Must Know Profit VS Revenue Differences To Measure Business Success

For man aspiring entrepreneurs, learning the ins and outs of the business world starts with a few simple definitions. Profit VS Revenue is one key distinction that can trip a lot of new business owners up. If you are interested in learning about these terms and more, keep reading below. There, we have outlined the top definitions that you need to know for measuring your business’s success, whether you plan to start a franchise or have owned a small business for quite some time.


When it comes to profit VS revenue, most average consumers are most familiar with the term profit. This is a term that can often be used interchangeably with net income, net profit or “bottom line.” As a business owner, long-term profit is likely your main concern. Profit is determined when you take the earnings from sales minus all overhead, business, inventory and franchise costs. Essentially, this is what is left over after you have paid all of your bills and debts.


Revenue, unlike profit, is the amount you earn regardless of expenses. This is considered the total amount you make before anything is taken out. For example, if you sell a lamp for $20, your revenue is $20. On the other hand, when you consider profit vs revenue, your profit would be the amount left over once you pay for the expenses of selling the lamp. It is important to keep from confusing these two measurements in order to ensure that you have an accurate idea of your business’s earnings.


Assets is a term that refers to the economic resources your business has at their disposal. The term assets can include things like inventory, office furniture and office supplies. It can also include things that are not physical, like intellectual property, called intangible assets. These items are considered assets because they count toward the total worth, or value, of your business. They can also be sold off in the event that your business needs to be liquidated or you list your franchise for sale. This is a must know business term to keep in mind.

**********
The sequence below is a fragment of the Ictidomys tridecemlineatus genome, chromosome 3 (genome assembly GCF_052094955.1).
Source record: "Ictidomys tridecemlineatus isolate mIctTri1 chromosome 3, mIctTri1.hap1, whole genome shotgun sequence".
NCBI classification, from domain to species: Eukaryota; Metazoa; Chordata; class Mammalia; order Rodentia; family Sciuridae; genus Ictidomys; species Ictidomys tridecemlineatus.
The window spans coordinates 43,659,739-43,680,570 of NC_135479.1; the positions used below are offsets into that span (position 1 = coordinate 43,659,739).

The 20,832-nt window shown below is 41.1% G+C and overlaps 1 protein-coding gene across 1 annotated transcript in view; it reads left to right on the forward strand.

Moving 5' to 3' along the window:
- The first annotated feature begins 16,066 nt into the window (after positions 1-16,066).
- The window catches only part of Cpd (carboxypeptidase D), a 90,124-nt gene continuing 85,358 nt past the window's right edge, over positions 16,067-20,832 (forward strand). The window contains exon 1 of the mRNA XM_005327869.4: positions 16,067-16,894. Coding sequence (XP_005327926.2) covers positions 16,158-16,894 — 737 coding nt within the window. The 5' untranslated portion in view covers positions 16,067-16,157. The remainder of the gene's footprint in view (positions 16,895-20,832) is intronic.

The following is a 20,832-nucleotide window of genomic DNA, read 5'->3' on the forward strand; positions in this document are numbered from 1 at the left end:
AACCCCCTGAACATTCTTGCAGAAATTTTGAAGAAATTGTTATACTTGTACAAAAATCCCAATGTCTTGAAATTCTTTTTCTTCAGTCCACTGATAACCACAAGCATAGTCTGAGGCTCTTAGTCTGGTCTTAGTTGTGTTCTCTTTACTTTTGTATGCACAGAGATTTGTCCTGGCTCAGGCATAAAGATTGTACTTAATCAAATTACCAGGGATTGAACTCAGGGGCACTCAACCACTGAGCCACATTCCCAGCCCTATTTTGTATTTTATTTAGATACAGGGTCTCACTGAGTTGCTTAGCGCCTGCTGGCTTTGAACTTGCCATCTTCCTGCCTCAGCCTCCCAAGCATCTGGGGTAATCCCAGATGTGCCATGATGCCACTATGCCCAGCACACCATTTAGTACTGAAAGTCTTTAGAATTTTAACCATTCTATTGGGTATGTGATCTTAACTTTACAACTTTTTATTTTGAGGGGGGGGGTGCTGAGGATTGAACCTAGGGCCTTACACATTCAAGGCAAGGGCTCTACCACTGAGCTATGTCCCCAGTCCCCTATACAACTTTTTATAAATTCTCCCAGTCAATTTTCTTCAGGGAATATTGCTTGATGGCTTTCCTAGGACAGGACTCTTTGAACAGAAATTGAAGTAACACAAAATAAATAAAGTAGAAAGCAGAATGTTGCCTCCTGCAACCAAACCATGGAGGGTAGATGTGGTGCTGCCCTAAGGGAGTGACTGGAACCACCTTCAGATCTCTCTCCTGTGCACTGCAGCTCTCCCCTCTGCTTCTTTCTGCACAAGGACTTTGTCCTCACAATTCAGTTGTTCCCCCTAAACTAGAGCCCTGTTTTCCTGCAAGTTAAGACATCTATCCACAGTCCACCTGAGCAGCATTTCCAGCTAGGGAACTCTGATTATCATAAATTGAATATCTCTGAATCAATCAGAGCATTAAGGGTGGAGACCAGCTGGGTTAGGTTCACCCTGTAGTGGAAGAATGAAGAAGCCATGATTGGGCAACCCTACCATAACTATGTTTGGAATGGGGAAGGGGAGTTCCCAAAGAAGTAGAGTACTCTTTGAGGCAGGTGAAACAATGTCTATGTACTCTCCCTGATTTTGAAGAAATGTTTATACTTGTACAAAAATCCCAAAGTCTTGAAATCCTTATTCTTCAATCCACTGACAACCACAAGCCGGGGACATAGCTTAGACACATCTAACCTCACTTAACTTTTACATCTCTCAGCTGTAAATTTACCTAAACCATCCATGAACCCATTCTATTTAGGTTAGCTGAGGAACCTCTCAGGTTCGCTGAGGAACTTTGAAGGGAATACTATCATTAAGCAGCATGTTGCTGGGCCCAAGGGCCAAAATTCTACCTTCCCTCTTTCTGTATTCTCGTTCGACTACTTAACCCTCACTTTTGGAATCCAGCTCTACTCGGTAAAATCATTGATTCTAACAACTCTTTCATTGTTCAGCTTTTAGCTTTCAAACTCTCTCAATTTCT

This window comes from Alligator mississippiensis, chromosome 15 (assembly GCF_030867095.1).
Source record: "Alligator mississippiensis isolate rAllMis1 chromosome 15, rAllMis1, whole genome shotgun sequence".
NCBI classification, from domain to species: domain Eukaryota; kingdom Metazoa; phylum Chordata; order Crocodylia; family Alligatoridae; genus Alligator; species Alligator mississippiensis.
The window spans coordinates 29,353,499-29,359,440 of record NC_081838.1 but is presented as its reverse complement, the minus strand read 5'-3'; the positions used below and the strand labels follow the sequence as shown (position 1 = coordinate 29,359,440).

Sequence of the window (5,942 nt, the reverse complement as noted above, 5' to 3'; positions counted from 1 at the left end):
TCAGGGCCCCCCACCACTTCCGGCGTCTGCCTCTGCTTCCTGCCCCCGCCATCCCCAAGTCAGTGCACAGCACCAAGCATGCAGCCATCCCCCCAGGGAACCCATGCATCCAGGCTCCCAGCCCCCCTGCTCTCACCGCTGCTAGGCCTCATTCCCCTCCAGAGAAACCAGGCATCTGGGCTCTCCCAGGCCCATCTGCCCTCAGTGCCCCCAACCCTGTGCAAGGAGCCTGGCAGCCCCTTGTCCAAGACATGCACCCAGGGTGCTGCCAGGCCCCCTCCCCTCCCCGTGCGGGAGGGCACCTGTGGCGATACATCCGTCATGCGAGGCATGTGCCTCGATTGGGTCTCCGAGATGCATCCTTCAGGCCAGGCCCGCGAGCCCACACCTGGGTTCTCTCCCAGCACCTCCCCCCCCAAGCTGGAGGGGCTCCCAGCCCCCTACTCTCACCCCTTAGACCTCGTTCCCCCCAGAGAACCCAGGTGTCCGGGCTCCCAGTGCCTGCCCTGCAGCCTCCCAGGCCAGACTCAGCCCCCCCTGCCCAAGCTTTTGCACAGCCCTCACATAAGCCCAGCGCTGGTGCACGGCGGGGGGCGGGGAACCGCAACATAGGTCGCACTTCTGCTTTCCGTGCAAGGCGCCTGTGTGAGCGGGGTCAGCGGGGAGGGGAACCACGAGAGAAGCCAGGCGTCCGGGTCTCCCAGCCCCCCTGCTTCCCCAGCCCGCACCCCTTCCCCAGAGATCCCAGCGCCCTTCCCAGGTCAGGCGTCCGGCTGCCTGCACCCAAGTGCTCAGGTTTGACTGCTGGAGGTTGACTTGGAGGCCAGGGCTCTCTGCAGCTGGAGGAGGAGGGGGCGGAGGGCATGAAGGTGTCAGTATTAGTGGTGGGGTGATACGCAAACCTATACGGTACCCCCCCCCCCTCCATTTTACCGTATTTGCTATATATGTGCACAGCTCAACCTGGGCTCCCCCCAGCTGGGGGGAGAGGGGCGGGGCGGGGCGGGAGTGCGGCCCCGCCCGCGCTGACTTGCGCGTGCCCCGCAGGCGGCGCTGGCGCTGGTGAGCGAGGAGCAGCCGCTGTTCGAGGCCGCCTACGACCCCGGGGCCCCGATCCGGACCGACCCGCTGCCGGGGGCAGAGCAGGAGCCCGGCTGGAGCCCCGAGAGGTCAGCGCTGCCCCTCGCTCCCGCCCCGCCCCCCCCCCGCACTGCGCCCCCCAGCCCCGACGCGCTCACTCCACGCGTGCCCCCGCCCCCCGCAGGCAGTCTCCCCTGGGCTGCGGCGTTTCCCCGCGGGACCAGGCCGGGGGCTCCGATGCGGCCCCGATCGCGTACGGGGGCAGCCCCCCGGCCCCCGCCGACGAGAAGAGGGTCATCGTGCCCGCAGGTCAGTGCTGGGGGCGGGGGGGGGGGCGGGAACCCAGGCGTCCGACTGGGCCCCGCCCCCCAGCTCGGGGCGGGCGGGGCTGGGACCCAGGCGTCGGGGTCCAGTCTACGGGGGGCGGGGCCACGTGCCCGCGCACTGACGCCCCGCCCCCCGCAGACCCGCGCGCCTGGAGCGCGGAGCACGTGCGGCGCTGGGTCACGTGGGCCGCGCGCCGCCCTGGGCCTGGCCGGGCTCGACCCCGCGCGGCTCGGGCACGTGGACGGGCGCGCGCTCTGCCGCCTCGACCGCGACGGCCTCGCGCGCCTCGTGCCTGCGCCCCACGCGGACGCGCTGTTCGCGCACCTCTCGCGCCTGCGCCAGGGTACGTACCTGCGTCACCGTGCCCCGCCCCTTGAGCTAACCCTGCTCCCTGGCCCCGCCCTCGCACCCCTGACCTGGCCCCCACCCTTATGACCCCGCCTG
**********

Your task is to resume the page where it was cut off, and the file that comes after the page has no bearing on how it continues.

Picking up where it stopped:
Income is a term that is loosely used to represent the overall earnings of a business. This word is often used synonymously with both revenue and profit. However, in a financial setting, income almost always refers to the net profit of a business after operating and fixed expenses. It is similar to revenue in the sense that it often accounts for positive cash flow. Overall, though, this term is most closely associated with the profit of an organization because it takes into account the expenses as well.


Sales is unique from the profit VS revenue debate because it focuses on the total amount earned from goods and services specifically. Unlike income and other terms, which can relate to any form of earnings over the course of a specific period, sales and net sales will be strictly determined by a consumer exchange. If you are looking to see how well a specific product is doing, it would be best to look at the sales. If you want to know how much you are earning from the product, you would look into the profits.

Net Margin

Finally, net is another term that can be combined with any of these above definitions. Essentially, net represents the number of sales, profit, or revenue after all other deductions have been made. This is why the term net revenue can often be used synonymously with profit. When you read about net margin equity, they are talking about the net margins in the business. The addition of “net” suggests that the number includes only the money remaining after all expenses have been paid.

Determining the difference between these various business terms can be difficult. Profit VS revenue and other key definitions involves a nuanced understanding of the types of business earnings. If you are an entrepreneur, it is a good idea to familiarize yourself with these terms now. Keep track of the definitions above and refer back to this post should you ever need a helpful reminder for your business.

Image from

Leave a Reply

Your email address will not be published. Required fields are marked *


This site uses Akismet to reduce spam. Learn how your comment data is processed.

Scroll To Top